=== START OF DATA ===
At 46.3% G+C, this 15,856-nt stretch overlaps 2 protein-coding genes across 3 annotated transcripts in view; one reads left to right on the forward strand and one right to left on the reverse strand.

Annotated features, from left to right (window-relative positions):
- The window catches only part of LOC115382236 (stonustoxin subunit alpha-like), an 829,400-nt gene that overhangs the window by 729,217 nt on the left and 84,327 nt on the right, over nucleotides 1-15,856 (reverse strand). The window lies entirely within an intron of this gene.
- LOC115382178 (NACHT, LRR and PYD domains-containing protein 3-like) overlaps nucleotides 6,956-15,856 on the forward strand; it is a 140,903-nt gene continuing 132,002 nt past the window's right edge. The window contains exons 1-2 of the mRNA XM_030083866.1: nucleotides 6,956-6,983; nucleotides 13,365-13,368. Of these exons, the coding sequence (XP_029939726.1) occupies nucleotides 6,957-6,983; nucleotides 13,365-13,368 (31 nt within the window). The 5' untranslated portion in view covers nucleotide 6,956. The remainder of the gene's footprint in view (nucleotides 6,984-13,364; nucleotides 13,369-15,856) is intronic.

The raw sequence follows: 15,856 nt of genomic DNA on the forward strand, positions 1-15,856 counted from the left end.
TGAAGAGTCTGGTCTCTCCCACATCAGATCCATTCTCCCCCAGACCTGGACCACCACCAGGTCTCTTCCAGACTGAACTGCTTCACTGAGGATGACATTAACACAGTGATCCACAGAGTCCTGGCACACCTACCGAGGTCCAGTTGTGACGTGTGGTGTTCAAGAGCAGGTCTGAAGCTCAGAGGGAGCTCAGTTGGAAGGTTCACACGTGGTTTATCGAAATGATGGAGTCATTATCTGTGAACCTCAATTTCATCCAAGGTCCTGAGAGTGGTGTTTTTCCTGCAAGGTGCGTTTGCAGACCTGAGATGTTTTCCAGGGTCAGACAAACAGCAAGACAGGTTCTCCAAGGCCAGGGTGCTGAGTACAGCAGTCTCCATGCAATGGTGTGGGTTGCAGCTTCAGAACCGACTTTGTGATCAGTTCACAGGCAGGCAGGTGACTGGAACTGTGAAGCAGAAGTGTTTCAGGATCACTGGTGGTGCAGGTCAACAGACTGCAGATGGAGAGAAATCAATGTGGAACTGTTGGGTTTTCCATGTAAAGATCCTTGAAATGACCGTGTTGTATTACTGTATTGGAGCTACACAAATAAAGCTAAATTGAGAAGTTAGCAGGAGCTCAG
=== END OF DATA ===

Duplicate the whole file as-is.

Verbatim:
At 46.3% G+C, this 15,856-nt stretch overlaps 2 protein-coding genes across 3 annotated transcripts in view; one reads left to right on the forward strand and one right to left on the reverse strand.

Annotated features, from left to right (window-relative positions):
- The window catches only part of LOC115382236 (stonustoxin subunit alpha-like), an 829,400-nt gene that overhangs the window by 729,217 nt on the left and 84,327 nt on the right, over nucleotides 1-15,856 (reverse strand). The window lies entirely within an intron of this gene.
- LOC115382178 (NACHT, LRR and PYD domains-containing protein 3-like) overlaps nucleotides 6,956-15,856 on the forward strand; it is a 140,903-nt gene continuing 132,002 nt past the window's right edge. The window contains exons 1-2 of the mRNA XM_030083866.1: nucleotides 6,956-6,983; nucleotides 13,365-13,368. Of these exons, the coding sequence (XP_029939726.1) occupies nucleotides 6,957-6,983; nucleotides 13,365-13,368 (31 nt within the window). The 5' untranslated portion in view covers nucleotide 6,956. The remainder of the gene's footprint in view (nucleotides 6,984-13,364; nucleotides 13,369-15,856) is intronic.

The raw sequence follows: 15,856 nt of genomic DNA on the forward strand, positions 1-15,856 counted from the left end.
TGAAGAGTCTGGTCTCTCCCACATCAGATCCATTCTCCCCCAGACCTGGACCACCACCAGGTCTCTTCCAGACTGAACTGCTTCACTGAGGATGACATTAACACAGTGATCCACAGAGTCCTGGCACACCTACCGAGGTCCAGTTGTGACGTGTGGTGTTCAAGAGCAGGTCTGAAGCTCAGAGGGAGCTCAGTTGGAAGGTTCACACGTGGTTTATCGAAATGATGGAGTCATTATCTGTGAACCTCAATTTCATCCAAGGTCCTGAGAGTGGTGTTTTTCCTGCAAGGTGCGTTTGCAGACCTGAGATGTTTTCCAGGGTCAGACAAACAGCAAGACAGGTTCTCCAAGGCCAGGGTGCTGAGTACAGCAGTCTCCATGCAATGGTGTGGGTTGCAGCTTCAGAACCGACTTTGTGATCAGTTCACAGGCAGGCAGGTGACTGGAACTGTGAAGCAGAAGTGTTTCAGGATCACTGGTGGTGCAGGTCAACAGACTGCAGATGGAGAGAAATCAATGTGGAACTGTTGGGTTTTCCATGTAAAGATCCTTGAAATGACCGTGTTGTATTACTGTATTGGAGCTACACAAATAAAGCTAAATTGAGAAGTTAGCAGGAGCTCAG